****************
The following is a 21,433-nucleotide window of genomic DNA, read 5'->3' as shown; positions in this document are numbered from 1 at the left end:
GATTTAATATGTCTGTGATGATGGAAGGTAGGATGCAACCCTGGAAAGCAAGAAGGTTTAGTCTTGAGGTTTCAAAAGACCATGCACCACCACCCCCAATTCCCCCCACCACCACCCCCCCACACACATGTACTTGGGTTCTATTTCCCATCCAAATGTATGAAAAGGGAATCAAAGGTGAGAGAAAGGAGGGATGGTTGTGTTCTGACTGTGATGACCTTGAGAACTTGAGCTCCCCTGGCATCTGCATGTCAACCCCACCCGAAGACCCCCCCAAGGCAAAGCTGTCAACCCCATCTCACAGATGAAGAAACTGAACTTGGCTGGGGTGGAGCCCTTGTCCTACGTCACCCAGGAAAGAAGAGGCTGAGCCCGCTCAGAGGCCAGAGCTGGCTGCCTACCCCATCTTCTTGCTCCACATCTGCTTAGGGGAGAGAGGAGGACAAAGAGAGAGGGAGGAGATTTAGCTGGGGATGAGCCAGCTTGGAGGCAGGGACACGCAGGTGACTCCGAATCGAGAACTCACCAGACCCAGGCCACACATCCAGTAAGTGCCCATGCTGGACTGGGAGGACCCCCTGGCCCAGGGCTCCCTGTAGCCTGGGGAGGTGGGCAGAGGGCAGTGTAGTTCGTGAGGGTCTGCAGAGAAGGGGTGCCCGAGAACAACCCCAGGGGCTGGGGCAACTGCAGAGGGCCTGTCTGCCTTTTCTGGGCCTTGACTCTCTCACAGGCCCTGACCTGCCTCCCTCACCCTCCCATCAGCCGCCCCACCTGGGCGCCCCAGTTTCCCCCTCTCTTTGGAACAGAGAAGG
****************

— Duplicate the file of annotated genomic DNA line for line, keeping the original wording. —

The following is a 21,433-nucleotide window of genomic DNA, read 5'->3' as shown; positions in this document are numbered from 1 at the left end:
GATTTAATATGTCTGTGATGATGGAAGGTAGGATGCAACCCTGGAAAGCAAGAAGGTTTAGTCTTGAGGTTTCAAAAGACCATGCACCACCACCCCCAATTCCCCCCACCACCACCCCCCCACACACATGTACTTGGGTTCTATTTCCCATCCAAATGTATGAAAAGGGAATCAAAGGTGAGAGAAAGGAGGGATGGTTGTGTTCTGACTGTGATGACCTTGAGAACTTGAGCTCCCCTGGCATCTGCATGTCAACCCCACCCGAAGACCCCCCCAAGGCAAAGCTGTCAACCCCATCTCACAGATGAAGAAACTGAACTTGGCTGGGGTGGAGCCCTTGTCCTACGTCACCCAGGAAAGAAGAGGCTGAGCCCGCTCAGAGGCCAGAGCTGGCTGCCTACCCCATCTTCTTGCTCCACATCTGCTTAGGGGAGAGAGGAGGACAAAGAGAGAGGGAGGAGATTTAGCTGGGGATGAGCCAGCTTGGAGGCAGGGACACGCAGGTGACTCCGAATCGAGAACTCACCAGACCCAGGCCACACATCCAGTAAGTGCCCATGCTGGACTGGGAGGACCCCCTGGCCCAGGGCTCCCTGTAGCCTGGGGAGGTGGGCAGAGGGCAGTGTAGTTCGTGAGGGTCTGCAGAGAAGGGGTGCCCGAGAACAACCCCAGGGGCTGGGGCAACTGCAGAGGGCCTGTCTGCCTTTTCTGGGCCTTGACTCTCTCACAGGCCCTGACCTGCCTCCCTCACCCTCCCATCAGCCGCCCCACCTGGGCGCCCCAGTTTCCCCCTCTCTTTGGAACAGAGAAGG